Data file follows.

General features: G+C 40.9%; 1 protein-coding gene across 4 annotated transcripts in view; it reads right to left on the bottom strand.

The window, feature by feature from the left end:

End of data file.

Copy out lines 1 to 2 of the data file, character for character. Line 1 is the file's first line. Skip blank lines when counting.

General features: G+C 40.9%; 1 protein-coding gene across 4 annotated transcripts in view; it reads right to left on the bottom strand.

The window, feature by feature from the left end: